Having extra money in your pocket is an enviable problem to have, but if you're a company sitting on a pile of cash, figuring out what to do with that extra capital can be tough. Allocate that capital wisely, and investors will rejoice. Spend it foolishly, and shares will take a drubbing.
Since capital allocation plans can have a big impact on a company's share prices, let's take a minute to review how companies can spend their capital and then consider a couple of metrics that can help gauge whether or not companies are making smart choices.
Choices, choices, choices
Every day, we all make decisions on how we'll spend our money. Should we pay down our debt? Invest a bit more for retirement? Choose the grande or venti latte?
Companies make similar decisions daily -- but on a much larger scale. They can decide to hire more people, build a new plant, open a new store, pay down their debt, or return money to investors through dividends or share buybacks.
How a company decides to allocate its capital will depend on a lot of things, but young companies typically plow money back into their businesses to drive growth by expanding production, entering new markets, or creating new product lines. These companies are less interested in cutting their debt or paying investors than they are in grabbing market share.
Mature companies tend to approach things a bit differently. In many cases, they've already achieved critical mass in their market, and their spending decisions are aimed to maintain steady growth and enhance their profitability.
The impact on investors
Regardless of where a company is in its life cycle, all capital allocation decisions will result in outcomes that can reward or punish investors.
If a drugmaker invests millions of dollars in a new drug that fails during clinical trials, then its shares will drop because the potential for sales has evaporated. If a manufacturer builds a new plant and demand falls short of forecasts, then profit margins can suffer. If a retailer bets big on a new style that fails to move, then inventory jumps, and deep discounts cut away at earnings.
These are just a few examples of the many choices companies can make and the outcomes that can result, so investors have to rely on management teams to make smart choices and then evaluate those choices by tracking metrics that show whether or not capital allocation plans are paying off.
The Holy Grail for any investor is growing sales and earnings. Tracking sales and profit trends allows investors to see quickly whether or not management's decisions are panning out.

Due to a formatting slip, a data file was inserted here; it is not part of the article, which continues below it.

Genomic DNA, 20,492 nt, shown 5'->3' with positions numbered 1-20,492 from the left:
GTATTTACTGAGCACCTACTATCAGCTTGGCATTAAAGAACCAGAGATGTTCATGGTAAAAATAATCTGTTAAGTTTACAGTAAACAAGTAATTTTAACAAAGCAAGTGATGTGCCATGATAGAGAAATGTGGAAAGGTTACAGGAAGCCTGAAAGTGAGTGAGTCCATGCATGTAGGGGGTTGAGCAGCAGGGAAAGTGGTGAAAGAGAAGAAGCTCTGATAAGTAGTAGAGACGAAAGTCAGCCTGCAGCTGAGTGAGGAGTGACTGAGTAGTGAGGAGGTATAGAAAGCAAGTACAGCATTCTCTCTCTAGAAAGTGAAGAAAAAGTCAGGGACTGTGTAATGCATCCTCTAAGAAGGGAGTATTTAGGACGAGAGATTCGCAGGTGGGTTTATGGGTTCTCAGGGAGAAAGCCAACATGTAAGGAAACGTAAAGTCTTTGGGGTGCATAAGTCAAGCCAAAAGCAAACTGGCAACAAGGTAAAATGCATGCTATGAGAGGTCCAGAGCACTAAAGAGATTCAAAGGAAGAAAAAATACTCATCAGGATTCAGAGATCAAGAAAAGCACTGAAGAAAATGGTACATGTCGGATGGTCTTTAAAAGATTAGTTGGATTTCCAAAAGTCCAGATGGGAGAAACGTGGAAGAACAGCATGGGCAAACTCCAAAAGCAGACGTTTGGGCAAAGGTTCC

If you're more interested in judging management based on the short term, then the ROE makes sense. ROE measures how much earnings a company generates as a percentage of shareholders equity. In other words, it shows how much profit a company makes on the money its shareholders have invested.
Return on equity = net income/shareholders equity
ROE can provide a helpful snapshot of a company's current performance, but investors interested in a longer-term view can consider the ROA, which divides net income by average total assets over a period of time. What the ROA tells you as an investor is whether or not management does a good job of turning its assets into profit.
In both cases, investors should remember that ROE and ROA differ from industry to industry -- so you shouldn't compare the ROE and ROA of a retailer and an oil driller. Instead, investors should make apples-to-apples comparisons. For example, compare how effectively Rite Aid allocates capital to how well CVS Health deploys capital. Similarly, comparing Apple and Microsoft makes far more sense than comparing Apple and Chipotle.
Tying it together
Companies' capital allocation plans change over time, which sometimes means they become different sorts of investments. If you're a growth investor, you'll be more interested in seeing capital allocated to initiatives that boost sales and grab market share. If you're a dividend investor, then you'll be more interested in companies that don't need to spend as much to maintain their leadership and can therefore return more money to shareholders.
Regardless, knowing how a company allocates its money and comparing the effectiveness of those spending decisions to that of competitors can help you pick winners and avoid losers.
Todd Campbell owns shares of Rite Aid and Apple. Todd owns E.B. Capital Markets, LLC. E.B. Capital's institutional research clients may have positions in the companies mentioned. The Motley Fool recommends Apple and CVS Health. The Motley Fool owns shares of Apple. Try any of our Foolish newsletter services free for 30 days. We Fools may not all hold the same opinions, but we all believe that considering a diverse range of insights makes us better investors. The Motley Fool has a disclosure policy.